Interesting to see how it may be used negatively if you are inexperienced !
philipJuly 19th, 2022 at 6:20 PM
UPR Counselling scenarios would be very helpful
skyeJuly 24th, 2022 at 12:37 PM
helps you to understand that it is good to build up a relationship with your clients to help them to gain trust and know that you are there for them, also if you knew you were leaving you would try to make sure that you would introduce your clients to another theripist befor you left.
jacquesSeptember 23rd, 2022 at 8:12 AM
I have learn some positive aspect of therapy that i wasn’t aware of i enjoyed it
JulieOctober 3rd, 2022 at 1:15 PM
Thank you so much for this am starting to understand UPR more which will help me in my course, I have a long way to go but this information will stand me in good-sted for the future
FilaOctober 8th, 2022 at 1:51 AM
This has given me a greater understanding of UPR allowing me to work on building my knowledge of client and therapist relationships.
PAWELOctober 14th, 2022 at 12:30 PM
It gives me an information about how to connect with the client and and more skills to believe in him and his/her better feeling.
MargaretOctober 15th, 2022 at 11:32 AM
Thank you for explaining UPR. I have very limited knowledge of the skills required for counselling and this has been very helpful.
simoneOctober 17th, 2022 at 7:33 AM
I feel I have an understanding of upr now
NewtonOctober 28th, 2022 at 10:30 AM
Very Interesting understanding the both sides of the UPR.
DebraNovember 3rd, 2022 at 11:13 AM
I found this information very interesting and informative
FebruaryNovember 6th, 2022 at 1:05 PM
found this peace really useful thank you very much
roseNovember 21st, 2022 at 7:43 PM
improved my understanding of UPR. thank you.
MandyNovember 25th, 2022 at 3:21 PM
This has helped me to understand UPR a little more, thank you
ValNovember 28th, 2022 at 5:58 PM
Unconditional Positive Regard is also present in various spiritual teachings dating back centuries and millenia. It has to become a way of life to be fully embraced also as a counsellor.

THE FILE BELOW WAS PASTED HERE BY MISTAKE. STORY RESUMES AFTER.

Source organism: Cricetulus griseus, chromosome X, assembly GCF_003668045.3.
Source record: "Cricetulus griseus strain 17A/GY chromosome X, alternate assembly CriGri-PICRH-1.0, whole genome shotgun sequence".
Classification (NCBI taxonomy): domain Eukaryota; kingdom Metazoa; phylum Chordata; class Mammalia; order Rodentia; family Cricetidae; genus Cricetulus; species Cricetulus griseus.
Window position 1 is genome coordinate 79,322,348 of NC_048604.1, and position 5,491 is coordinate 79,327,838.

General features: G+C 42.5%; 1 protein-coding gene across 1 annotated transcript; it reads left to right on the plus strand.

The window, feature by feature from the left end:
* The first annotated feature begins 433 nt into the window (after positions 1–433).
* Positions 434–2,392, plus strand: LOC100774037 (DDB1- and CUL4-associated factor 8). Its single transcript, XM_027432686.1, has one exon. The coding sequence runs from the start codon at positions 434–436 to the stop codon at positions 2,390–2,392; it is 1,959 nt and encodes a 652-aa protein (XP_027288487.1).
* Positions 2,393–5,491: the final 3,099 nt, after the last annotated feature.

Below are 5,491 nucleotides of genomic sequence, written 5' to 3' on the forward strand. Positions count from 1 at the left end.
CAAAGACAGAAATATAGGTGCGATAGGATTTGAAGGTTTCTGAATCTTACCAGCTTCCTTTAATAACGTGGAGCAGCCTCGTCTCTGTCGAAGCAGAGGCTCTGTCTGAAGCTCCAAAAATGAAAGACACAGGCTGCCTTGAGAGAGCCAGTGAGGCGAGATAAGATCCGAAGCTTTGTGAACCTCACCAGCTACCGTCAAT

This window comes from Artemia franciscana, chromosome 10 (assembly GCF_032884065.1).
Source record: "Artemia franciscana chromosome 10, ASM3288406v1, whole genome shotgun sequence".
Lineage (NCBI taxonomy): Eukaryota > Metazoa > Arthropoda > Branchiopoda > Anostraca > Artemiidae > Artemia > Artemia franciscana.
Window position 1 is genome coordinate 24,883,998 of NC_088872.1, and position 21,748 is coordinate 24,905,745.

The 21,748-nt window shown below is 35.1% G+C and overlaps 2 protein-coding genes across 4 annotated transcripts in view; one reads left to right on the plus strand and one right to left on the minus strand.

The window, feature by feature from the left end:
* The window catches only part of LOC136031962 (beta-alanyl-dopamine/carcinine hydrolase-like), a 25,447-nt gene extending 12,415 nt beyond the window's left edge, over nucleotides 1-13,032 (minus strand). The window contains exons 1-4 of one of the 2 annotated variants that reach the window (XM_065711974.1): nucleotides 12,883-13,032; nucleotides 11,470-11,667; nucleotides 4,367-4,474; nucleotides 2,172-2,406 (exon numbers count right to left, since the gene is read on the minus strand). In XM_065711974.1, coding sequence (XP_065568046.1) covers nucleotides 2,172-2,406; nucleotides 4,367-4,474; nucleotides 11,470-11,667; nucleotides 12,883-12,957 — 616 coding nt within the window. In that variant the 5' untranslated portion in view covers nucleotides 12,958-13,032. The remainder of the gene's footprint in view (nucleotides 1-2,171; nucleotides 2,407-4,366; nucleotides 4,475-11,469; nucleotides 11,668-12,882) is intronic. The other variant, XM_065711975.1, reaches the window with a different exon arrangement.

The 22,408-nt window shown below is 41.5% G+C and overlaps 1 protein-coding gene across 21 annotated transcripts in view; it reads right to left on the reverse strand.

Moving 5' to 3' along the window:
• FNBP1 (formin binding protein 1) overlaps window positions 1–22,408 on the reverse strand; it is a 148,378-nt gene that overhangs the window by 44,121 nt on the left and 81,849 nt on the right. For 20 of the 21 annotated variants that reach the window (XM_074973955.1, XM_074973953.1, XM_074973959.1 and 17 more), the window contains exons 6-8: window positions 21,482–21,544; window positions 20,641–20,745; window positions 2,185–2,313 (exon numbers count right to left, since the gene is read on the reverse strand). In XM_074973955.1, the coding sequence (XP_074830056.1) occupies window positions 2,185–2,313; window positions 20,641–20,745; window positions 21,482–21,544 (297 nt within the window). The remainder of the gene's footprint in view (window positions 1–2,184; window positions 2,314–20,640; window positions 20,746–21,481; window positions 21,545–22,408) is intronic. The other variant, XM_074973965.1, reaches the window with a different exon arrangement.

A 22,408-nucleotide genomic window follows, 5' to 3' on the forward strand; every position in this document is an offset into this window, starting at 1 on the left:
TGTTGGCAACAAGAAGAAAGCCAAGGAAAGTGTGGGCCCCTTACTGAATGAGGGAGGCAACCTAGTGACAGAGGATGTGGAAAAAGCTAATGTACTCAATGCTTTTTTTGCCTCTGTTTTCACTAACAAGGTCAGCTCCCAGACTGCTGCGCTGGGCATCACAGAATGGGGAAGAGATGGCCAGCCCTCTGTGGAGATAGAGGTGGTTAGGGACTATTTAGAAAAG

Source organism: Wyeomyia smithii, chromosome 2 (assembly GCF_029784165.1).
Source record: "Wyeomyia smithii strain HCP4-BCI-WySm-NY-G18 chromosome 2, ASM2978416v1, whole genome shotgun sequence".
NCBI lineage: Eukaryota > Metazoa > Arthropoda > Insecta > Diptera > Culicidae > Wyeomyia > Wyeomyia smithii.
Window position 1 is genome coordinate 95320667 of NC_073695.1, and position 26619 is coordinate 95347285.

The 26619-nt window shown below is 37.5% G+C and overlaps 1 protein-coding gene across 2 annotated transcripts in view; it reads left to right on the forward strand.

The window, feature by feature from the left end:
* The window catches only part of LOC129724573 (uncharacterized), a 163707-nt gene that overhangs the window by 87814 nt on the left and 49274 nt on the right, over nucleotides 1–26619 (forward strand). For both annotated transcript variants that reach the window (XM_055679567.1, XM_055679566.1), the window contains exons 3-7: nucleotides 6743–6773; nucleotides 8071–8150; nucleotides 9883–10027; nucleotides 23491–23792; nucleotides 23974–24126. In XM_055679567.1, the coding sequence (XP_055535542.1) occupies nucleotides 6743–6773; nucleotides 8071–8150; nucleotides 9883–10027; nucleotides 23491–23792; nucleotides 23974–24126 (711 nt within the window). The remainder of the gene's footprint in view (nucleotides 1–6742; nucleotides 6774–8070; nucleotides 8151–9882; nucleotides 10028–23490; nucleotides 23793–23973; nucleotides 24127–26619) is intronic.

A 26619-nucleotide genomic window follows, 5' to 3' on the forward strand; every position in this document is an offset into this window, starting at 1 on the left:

TabithaNovember 29th, 2022 at 9:16 AM
Very useful information
SarahNovember 29th, 2022 at 2:02 PM
This makes prefect sense and interesting that Freud was heavily involved as he was a trail brazed in human reactions, it’s a shame too many professions get focused around some of his other theories rather than looking at the amount of knowledge, perception and behaviour he developed to supporting human behaviour, attitudes and understanding of others.
SelinaDecember 19th, 2022 at 5:42 AM
I found that this piece of writing really assisted me in understanding UPR
garyDecember 31st, 2022 at 7:53 AM
interesting and helpful information
NarrisahJanuary 14th, 2023 at 5:12 AM
Thank you for this enlightment of UPR in my studies
kinzaJanuary 23rd, 2023 at 3:47 PM
Thank you for interesting information
P KumarJanuary 25th, 2023 at 3:41 AM
That’s a valid concern. And a manifestation of attachment is “transference” I think. That’s from the TV series Frasier. Some of my thoughts are as follows. Closing a session with a client in an orderly fashion and by making them aware of the prospect of discontinuation is the way to go – gives them a chance to brace themselves for the upcoming change. Also showing them a future and a way forward from that change can help alleviate the anxiety of the perceived detachment and any associated pain.